A local sightseeing day. This castle has a fab coastal location and is steeped in history going back thousands of years. While there I discovered that although Charles II was crowned king of England in the restoration of 1660 he was crowned King of Scotland before fleeing to France. The warts and all Lord Protector laid siege to the castle hoping to capture and melt down the Scottish Crown Jewels to bolster his dictatorship. I also had the time to explore Aberdeen before returning to Banchory.


  • 46 minute charge up to 92% for the long drive the next day – spent time chatting to a Tesla sales team member.. first 2 ships were sold out and there were lots of new and older Tesla’s around Aberdeen

Day 4

Banchory to Isle of Skye via the Loch Ewe 301 Miles

This was quite a driving day. Leaving around 9am. I left Heidi and google maps to plan the route towards Inverness expecting a coastal or valley route away from the snowy Cairngorm peaks. Heidi chose snow, not just a snowy road but a ski area! Scenery was spectacular.

After Inverness had a quick stop at the Rogie Falls – impressive, free and a good time to stretch your legs. After that the sun carried on shining and some of the scenery looked how I would imagine somewhere in the US like Monatana.

The road continues past Loch Maree and then eventually onto Loch Ewe. While the scenery is eye catching the pot holes and variety of road surfaces and widths (wide and straight down to single track with sheep and passing places) also demand full attention.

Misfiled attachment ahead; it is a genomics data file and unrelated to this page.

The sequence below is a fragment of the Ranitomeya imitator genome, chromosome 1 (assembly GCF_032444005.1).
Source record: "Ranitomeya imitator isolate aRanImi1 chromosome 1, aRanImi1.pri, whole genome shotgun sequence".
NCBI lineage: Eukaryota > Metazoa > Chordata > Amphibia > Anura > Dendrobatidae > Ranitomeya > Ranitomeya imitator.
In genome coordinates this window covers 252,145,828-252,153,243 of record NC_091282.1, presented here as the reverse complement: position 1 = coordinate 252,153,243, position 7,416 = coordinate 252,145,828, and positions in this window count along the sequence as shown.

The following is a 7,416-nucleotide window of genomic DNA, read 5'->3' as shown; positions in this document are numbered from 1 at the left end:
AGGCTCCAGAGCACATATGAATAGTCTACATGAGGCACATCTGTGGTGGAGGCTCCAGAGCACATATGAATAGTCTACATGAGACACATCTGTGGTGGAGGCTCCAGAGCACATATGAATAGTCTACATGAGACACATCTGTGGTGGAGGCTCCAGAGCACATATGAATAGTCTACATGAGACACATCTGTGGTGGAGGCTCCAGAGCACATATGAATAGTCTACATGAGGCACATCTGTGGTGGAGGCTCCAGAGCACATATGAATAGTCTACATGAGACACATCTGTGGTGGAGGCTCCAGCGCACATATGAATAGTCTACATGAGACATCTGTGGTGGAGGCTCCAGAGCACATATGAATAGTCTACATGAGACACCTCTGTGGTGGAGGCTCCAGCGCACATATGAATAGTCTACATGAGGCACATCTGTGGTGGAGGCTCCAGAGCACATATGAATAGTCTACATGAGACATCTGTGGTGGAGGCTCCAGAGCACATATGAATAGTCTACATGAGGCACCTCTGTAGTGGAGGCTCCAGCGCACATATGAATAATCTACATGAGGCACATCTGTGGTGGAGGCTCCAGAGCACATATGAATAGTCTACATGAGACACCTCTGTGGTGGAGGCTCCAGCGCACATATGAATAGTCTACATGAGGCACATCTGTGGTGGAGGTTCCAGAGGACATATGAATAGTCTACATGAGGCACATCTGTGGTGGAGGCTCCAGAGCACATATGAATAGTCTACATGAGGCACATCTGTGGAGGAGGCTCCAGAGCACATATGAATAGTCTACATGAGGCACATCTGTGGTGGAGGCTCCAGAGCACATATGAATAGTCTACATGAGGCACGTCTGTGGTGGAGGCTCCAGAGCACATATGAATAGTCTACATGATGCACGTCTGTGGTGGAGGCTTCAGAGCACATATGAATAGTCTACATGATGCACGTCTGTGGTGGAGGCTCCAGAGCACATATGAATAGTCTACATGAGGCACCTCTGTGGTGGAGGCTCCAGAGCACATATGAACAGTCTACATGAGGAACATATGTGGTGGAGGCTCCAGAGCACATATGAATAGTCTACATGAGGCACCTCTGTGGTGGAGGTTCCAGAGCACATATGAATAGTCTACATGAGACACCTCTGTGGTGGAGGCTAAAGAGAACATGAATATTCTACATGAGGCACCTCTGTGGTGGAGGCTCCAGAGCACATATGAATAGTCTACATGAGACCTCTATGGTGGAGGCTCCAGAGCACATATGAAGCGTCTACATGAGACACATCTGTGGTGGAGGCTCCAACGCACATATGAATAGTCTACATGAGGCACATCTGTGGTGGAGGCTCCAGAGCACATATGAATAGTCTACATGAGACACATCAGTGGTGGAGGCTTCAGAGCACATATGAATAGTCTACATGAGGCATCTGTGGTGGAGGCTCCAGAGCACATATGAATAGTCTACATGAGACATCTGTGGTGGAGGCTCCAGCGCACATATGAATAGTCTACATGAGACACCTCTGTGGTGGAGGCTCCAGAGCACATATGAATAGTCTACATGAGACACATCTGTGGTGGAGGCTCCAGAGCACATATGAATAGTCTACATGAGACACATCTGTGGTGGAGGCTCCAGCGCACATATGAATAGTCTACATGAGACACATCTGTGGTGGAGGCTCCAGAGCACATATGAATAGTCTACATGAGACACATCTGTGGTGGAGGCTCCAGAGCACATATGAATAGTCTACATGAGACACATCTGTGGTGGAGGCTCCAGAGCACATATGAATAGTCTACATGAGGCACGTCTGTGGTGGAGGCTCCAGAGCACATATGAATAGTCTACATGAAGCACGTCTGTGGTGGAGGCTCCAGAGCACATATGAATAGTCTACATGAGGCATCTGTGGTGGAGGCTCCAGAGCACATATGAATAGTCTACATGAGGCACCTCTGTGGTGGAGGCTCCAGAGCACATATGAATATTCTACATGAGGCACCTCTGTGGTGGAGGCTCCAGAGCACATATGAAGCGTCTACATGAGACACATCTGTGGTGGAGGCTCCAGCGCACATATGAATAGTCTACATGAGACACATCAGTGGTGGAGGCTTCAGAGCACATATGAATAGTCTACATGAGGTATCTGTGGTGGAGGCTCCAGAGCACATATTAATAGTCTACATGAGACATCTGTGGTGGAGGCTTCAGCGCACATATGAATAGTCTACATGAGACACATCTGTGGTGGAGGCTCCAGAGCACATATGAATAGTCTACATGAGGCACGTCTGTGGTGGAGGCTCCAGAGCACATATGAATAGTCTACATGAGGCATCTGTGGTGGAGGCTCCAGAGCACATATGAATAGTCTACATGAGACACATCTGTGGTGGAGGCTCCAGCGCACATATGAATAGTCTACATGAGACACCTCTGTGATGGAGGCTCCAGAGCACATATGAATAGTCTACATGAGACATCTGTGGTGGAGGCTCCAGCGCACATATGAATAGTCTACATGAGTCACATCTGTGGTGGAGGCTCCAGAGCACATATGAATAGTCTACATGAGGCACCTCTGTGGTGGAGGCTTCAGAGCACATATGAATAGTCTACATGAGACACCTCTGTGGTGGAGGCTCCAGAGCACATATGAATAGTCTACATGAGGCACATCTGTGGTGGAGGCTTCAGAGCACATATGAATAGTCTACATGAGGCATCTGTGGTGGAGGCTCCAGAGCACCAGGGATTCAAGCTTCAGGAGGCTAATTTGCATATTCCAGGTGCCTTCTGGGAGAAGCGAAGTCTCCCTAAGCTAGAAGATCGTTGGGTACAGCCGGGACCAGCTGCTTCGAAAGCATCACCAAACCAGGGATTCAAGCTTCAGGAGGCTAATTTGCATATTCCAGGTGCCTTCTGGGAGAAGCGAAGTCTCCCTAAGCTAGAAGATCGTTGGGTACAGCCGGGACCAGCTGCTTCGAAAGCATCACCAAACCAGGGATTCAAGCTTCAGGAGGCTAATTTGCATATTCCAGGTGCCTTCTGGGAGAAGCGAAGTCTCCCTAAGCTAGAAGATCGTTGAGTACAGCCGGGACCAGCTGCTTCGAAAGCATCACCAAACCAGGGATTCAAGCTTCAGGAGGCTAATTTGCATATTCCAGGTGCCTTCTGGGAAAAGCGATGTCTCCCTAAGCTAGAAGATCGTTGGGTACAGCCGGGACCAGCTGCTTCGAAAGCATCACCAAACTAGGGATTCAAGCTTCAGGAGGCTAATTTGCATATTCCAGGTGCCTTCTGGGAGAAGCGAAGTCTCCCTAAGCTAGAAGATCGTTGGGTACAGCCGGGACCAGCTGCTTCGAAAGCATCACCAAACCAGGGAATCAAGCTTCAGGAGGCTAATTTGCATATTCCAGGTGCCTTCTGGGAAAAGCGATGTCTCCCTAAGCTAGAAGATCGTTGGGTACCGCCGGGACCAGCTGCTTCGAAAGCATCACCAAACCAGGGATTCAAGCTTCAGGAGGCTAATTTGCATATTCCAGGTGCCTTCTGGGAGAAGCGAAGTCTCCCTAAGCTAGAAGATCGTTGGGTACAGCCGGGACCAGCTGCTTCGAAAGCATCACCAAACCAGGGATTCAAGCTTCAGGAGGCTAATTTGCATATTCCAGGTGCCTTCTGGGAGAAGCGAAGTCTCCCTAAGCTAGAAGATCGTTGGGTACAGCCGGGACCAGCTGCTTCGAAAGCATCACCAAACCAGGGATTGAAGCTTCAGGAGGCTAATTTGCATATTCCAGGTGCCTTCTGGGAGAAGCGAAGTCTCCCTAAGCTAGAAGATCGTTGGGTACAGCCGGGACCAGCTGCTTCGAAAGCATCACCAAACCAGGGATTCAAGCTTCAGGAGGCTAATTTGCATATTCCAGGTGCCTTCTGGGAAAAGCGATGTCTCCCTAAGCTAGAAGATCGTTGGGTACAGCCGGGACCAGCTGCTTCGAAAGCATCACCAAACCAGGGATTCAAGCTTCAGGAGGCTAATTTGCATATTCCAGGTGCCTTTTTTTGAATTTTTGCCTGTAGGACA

After spending some time exploring the remains of the defences for the secret Russian convoys that assembled here in WW2 the rest of the trip as back south to my Hotel on the Isle of Skye, a bigger Isle than you might imagine if you haven’t visited before.

Heidi Model 3 Review

  • Luckily Heidi’s tyres (Michelin Primacy) were very capable on hilly snowy roads (no issues at all) but I was cautious doing around 20 mph on the up and downhill road section. There is no way my Model 3 performance would have made it up or down these hills on it’s original Pilot Sport high speed tyres so capping top speed may have paid dividends for the Model 3 on snow. The road was largely covered but this was not a full snow test so don’t assume this means these tyres will get you up an alpine chalet driveway in Austria.